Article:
Image Recognition & Machine Vision
Beacon technology can be expensive in some conditions. It requires an investment in infrastructure that may not be desired for a project. To solve this problem, we created a solution that did not use any kind of beacon technology.
Our solution works similar to how ARKit location anchors query a database of Apple Maps Look Around images to find matches. Instead of looking for buildings as landmarks, we used visual markers. These could be QR codes or any other kind of marking easily identified by a computer. These markers communicate location metadata to the mobile device when scanned. These may be placed on walls or floors.
Once a marker is scanned, the mobile device understands its 3D coordinates. When used in this way, visual markers eliminate the need for expensive equipment and routine machine maintenance. They may need to be cleaned and objects may need to be moved away from them to not obscure them from view.
Rendering Paths with Augmented Reality: The Importance of Occlusion
In most ARKit applications, rendering the content is the easy part. There is one important consideration in indoor navigation, and that is route occlusion. For example, when a drawn route goes around a corner, we would expect that the path would be occluded by the wall. When it is not occluded, users can become confused.
Showing the route with an arrow instead of a drawn path to guide the user is a possible solution to this issue, but not as convenient. We could also simply show the route within a certain distance from the user so that it does not extend too far away around corners. Both solutions are much easier to implement but may not be the best options.
To take this a step further, we chose to develop a very low-polygon 3D model of the building. By overlaying this model over the top of the real world as seen through the user’s camera, occlusion can be better supported. Although this requires more time and effort in development, it allowed for a much more natural and understandable indoor navigation solution with ARKit. We believe that this is the most cost effective solution while providing the highest quality for users.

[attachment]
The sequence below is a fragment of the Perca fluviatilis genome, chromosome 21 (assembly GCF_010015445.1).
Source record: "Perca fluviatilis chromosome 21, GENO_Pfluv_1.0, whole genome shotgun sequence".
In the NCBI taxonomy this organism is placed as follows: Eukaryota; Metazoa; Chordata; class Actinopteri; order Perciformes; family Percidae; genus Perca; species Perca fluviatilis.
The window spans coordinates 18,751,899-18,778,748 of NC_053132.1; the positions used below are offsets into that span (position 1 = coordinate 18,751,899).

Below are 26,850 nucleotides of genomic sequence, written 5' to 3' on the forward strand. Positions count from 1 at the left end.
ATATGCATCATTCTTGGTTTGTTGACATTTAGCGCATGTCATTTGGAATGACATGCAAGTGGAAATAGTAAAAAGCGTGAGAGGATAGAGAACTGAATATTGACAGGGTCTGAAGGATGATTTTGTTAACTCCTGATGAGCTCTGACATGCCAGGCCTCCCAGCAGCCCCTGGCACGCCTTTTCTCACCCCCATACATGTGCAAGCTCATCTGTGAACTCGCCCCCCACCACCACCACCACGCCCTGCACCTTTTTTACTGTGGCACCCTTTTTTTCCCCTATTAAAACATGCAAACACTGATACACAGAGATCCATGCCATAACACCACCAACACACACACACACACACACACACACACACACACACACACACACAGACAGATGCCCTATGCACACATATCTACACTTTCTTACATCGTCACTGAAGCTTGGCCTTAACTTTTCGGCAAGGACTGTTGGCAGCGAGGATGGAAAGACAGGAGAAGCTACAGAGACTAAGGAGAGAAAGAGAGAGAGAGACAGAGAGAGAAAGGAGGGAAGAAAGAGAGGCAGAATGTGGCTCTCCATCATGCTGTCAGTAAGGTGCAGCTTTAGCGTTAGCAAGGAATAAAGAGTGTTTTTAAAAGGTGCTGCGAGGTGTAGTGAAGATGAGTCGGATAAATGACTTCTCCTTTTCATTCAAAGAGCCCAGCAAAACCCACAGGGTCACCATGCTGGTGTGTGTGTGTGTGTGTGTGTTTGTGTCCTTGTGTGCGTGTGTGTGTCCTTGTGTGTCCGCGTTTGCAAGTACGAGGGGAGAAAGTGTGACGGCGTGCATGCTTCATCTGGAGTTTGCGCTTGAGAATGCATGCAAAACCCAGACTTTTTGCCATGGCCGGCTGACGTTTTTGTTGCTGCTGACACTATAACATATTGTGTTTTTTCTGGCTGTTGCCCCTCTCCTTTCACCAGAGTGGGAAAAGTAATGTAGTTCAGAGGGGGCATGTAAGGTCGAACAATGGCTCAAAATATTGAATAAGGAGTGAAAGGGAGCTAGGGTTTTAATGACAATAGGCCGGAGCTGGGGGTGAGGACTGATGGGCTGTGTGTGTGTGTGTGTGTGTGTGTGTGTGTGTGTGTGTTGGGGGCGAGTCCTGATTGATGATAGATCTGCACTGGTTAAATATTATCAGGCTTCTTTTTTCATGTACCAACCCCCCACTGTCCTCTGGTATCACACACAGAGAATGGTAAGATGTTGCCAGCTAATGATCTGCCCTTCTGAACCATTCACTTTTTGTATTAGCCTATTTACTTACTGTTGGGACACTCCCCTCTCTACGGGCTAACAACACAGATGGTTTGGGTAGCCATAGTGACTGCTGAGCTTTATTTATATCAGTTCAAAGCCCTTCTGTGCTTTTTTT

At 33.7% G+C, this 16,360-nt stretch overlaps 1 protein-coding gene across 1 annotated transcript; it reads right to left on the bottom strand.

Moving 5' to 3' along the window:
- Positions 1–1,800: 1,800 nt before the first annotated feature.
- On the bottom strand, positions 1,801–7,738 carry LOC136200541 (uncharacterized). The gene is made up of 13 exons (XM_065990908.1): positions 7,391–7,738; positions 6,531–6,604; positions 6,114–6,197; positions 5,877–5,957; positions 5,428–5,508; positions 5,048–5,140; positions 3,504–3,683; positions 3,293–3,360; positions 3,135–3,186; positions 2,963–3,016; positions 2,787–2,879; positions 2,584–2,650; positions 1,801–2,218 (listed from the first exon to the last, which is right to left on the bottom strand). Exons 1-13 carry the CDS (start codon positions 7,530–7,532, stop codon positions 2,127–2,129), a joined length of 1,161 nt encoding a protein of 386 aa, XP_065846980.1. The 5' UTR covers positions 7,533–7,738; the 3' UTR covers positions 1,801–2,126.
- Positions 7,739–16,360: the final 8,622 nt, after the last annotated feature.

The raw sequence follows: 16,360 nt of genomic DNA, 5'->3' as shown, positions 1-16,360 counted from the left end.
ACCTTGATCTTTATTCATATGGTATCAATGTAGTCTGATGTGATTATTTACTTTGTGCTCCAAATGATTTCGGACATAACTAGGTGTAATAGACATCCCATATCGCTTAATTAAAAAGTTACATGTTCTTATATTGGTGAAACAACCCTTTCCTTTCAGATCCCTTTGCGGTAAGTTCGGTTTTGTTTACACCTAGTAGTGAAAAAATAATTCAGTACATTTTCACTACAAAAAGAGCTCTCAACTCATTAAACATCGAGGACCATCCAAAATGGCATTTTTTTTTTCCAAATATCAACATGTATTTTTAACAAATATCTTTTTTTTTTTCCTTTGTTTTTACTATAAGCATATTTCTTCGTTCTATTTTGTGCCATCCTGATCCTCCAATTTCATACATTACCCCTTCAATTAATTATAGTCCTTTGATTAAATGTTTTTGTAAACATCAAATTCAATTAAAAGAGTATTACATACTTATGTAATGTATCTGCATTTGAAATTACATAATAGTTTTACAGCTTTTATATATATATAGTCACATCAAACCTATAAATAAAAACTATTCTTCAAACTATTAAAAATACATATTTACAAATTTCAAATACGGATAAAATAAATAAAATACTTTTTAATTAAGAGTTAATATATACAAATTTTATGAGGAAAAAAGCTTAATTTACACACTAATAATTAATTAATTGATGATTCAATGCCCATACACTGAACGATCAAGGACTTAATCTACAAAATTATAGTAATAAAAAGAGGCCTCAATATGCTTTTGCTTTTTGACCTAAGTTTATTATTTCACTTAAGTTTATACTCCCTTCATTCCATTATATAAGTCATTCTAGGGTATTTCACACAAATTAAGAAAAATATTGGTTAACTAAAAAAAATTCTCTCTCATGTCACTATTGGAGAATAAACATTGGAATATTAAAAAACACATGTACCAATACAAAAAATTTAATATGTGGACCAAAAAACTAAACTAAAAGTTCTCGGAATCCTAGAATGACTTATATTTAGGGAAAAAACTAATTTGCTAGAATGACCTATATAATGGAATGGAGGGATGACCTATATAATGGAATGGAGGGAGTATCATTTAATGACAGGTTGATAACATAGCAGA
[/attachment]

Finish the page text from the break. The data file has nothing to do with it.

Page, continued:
Best of all, creating the 3D model of the building is easier than ever with advancing technology. The iPhone 12 Pro’s LiDAR scanner can be used for this purpose as well, allowing for the scan of entire rooms into 3D environments.
Check out the video below to see indoor navigation routing technology in action!
Case Study #4: Face Based Augmented Reality
One of the advantages that ARKit has over ARCore is hardware compatibility and quality. iPhone TrueDepth cameras since the iPhone X have been capable of a very consistent and high level of quality for face-based augmented reality. Similar to other kinds of AR, this technology works in three stages: tracking, scene analysis, and rendering.
ARKit’s data processing results in tracking data, face mesh, and blend shapes. Tracking data gives us a better idea of where to display the content as the subject face moves. Face mesh generates geometry of the face. Blend shapes are parts of the face that have analog information. For example, if the eyes were half open, the result would be 50% for that blend shape.
Face-based AR is helpful for face masks that are commonly used in apps like Snapchat, as well as animated virtual faces like Animoji. However, we can take this a step further. Face-based AR can help users track their weight loss.
It may seem like a stretch, but it is a viable possibility. When a person gains and loses weight, their face varies in width. An iPhone True Depth camera can detect these variations and track them over time with an app. This can allow users to track changes in their weight loss efforts over time.
One solution that is rising in popularity are virtual fitting rooms. Face-based AR can help consumers try on products at home like sunglasses and makeup without having to leave the house. Also, face-based AR can be helpful for controlling on-screen elements through using blend shapes like eye motions. With a little imagination, face-based AR opens up a great deal of possibilities with ARKit solutions.
Future of ARKit Development
Imagination is really the most important part of developing augmented reality solutions with ARKit. Although its commercial, functional, and business applications may not be immediately obvious, its applications in indoor navigation, facial recognition, and display of information based on geographic coordinates shows us that AR has incredible potential. Many useful applications of AR may not have even been thought of yet. Time will tell what the future of AR will look like.
It’s up to you to decide what you want to explore to keep your business competitive in an innovative market. Augmented reality services by MobiDev are here to help you find the solutions that you need to gain that edge.